Phenomenological turbulence and innovation in knowledge systems

Greg Hearn*, David Rooney, Thomas Mandeville

*Corresponding author for this work

Research output: Contribution to journalArticlepeer-review

20 Citations (Scopus)


Most considerations of knowledge management focus on corporations and, until recently, considered knowledge to be objective, stable, and asocial. In this paper we wish to move the focus away from corporations, and examine knowledge and national innovation systems. We argue that the knowledge systems in which innovation takes place are phenomenologically turbulent, a state not made explicit in the change, innovation and socio-economic studies of knowledge literature, and that this omission poses a serious limitation to the successful analysis of innovation and knowledge systems. To address this lack we suggest that three evolutionary processes must be considered: self-referencing, self-transformation and self-organisation. These processes, acting simultaneously, enable system cohesion, radical innovation and adaptation. More specifically, we argue that in knowledge-based economies the high levels of phenomenological turbulence drives these processes. Finally, we spell out important policy principles that derive from these processes.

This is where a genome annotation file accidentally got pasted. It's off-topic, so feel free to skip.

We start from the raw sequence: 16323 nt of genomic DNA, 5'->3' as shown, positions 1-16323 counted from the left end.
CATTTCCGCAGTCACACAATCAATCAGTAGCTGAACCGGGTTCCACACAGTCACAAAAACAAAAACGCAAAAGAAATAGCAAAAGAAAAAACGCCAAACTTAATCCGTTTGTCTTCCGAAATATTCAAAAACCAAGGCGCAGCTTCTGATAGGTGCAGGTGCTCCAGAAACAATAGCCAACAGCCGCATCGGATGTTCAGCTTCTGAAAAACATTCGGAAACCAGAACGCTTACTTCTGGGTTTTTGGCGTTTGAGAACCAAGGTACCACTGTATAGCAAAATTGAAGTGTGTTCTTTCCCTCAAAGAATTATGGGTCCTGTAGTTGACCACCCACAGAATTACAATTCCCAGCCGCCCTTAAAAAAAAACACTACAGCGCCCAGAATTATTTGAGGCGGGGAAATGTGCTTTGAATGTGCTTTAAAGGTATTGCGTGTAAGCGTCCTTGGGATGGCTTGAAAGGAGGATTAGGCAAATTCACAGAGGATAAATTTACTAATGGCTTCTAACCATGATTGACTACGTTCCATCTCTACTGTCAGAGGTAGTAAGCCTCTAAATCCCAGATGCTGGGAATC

Original languageEnglish
Pages (from-to)231-246
Number of pages16
JournalPrometheus (United Kingdom)
Issue number2
Publication statusPublished - 2003
Externally publishedYes


  • Complexity theory
  • Knowledge management
  • Knowledge systems
  • Public policy
  • Self-organisation
  • Self-referencing
  • Self-transformation


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